Filed under: Bureaucracy, Capitalism, Domestic Policy, Economy, History, National Security, Politics | Tags: Obama's Spending, Obama's Veto Threats, The Sequester
“Today I am pledging to cut the deficit we inherited in half by the end of my first term in office. T his will not be easy. It will require us to make difficult decisions and face challenges we hav long neglected. But I refuse to leave our children with a debt they cannot repay — and that means taking responsibility right now, in this Administration for getting our spending under control.”
…………………...B. Obama, Fiscal Responsibility Summit, 2/29/09
On January 20, 2009, the day President Barack Obama was inaugurated and saved the nation from the clutches of runaway capitalism, the national debt was $10,626,877,048,913.08; Obama acting more irresponsibly than any Wall Street Villain increased that by around $6,000,000,000,000. If Barack Obama paid the debt back a dollar a second it would only take him 126,750 presidential terms to “finish the job” and put us back on solid fiscal ground. Assuming the debt didn’t grow in the meantime.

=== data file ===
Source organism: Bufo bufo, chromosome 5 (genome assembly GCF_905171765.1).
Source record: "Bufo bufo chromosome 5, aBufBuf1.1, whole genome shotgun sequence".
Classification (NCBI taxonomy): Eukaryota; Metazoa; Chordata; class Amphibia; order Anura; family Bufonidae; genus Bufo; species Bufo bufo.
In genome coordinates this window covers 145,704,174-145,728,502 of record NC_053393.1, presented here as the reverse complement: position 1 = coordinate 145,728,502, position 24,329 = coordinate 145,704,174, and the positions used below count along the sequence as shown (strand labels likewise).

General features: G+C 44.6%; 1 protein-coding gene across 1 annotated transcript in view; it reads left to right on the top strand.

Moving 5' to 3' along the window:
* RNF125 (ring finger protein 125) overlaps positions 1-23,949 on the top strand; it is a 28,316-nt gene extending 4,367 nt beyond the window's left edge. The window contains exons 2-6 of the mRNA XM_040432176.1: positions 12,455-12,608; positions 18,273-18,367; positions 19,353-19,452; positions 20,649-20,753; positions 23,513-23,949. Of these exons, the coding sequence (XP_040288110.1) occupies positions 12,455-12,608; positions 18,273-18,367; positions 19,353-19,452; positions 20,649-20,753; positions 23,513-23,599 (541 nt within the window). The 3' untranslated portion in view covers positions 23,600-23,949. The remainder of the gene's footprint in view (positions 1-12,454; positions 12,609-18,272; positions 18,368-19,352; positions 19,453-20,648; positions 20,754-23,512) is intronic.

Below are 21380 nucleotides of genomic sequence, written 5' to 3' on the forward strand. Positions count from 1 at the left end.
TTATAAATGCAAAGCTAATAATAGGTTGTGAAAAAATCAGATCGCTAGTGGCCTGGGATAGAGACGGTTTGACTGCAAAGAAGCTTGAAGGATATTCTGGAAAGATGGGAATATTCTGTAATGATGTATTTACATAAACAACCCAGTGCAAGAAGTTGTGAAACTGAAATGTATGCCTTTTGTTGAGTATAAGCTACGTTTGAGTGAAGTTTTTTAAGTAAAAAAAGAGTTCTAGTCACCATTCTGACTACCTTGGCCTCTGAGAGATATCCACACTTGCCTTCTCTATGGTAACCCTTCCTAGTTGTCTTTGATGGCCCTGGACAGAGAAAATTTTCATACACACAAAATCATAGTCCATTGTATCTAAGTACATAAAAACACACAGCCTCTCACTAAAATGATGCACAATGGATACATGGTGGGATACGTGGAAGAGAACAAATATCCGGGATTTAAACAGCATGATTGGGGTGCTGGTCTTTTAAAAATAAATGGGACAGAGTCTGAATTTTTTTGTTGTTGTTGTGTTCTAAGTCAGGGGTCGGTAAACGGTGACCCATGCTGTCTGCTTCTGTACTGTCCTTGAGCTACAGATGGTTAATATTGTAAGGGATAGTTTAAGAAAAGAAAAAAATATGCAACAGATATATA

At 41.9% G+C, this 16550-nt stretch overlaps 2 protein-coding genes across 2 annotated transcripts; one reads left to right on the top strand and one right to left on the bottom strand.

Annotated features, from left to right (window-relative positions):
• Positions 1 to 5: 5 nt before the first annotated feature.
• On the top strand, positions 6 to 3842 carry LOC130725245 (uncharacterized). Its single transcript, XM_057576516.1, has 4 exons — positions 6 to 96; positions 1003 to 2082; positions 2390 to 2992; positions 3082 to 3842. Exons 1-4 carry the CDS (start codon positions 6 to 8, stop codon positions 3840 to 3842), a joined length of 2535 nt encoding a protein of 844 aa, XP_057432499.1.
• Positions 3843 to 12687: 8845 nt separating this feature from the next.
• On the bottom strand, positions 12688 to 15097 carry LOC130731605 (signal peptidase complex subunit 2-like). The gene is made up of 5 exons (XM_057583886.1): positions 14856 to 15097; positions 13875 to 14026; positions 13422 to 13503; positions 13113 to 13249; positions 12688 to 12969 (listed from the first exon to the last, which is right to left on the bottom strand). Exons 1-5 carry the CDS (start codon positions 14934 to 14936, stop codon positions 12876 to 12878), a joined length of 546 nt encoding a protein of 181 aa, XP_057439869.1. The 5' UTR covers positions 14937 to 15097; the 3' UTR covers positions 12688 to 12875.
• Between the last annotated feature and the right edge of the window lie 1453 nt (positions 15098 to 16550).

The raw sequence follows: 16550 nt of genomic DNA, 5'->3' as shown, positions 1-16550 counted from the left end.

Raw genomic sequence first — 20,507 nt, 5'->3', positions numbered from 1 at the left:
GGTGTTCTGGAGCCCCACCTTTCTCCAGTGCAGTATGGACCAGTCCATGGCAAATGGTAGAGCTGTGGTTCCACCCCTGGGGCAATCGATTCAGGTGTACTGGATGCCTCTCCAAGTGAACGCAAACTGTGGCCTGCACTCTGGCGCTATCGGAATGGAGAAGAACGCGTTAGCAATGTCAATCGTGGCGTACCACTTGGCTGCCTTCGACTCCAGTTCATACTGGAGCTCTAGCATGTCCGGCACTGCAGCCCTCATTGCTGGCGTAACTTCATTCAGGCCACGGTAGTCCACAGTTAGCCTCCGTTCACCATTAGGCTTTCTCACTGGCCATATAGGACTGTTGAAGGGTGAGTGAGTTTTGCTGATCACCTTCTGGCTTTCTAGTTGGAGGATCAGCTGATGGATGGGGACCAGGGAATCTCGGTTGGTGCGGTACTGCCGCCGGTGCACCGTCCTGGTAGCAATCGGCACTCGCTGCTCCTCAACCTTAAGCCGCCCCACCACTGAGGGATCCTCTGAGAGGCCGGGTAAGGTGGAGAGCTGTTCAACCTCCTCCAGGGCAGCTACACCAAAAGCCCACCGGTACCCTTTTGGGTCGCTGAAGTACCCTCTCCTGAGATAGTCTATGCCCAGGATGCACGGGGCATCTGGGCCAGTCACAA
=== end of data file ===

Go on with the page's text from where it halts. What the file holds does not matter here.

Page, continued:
The national debt as of 1/14/2013 increased to $16,449,738,665,622. It was going up at a rate of $3,303,000,000.00 a day. This is not going to end well.
US Debt Clock, today, Friday, September 11, 2015: US National Debt $18,382,356, 250,000. Debt per citizen:$57,139. Debt per taxpayer: $154,548.
The White House has threatened to veto a $577 billion defense spending bill. The White House is already threatening vetoes of two other House and Senate defense bills. And that follows four previous veto threats on spending bills for 2016 covering energy, veterans, transportation and crime. Obama has said he wants Congress to increase both defense and non-defense spending and will veto anly bills that keep the sequestration framework in place.
It was the 46th formal veto threat to come out of the Office of Management and Budget so far this year, putting Obama on pace to set a modern record for the 114th Congress.
Here’s a story about Washington’s largest monument: Government Debt.
Leave a Comment so far
Leave a comment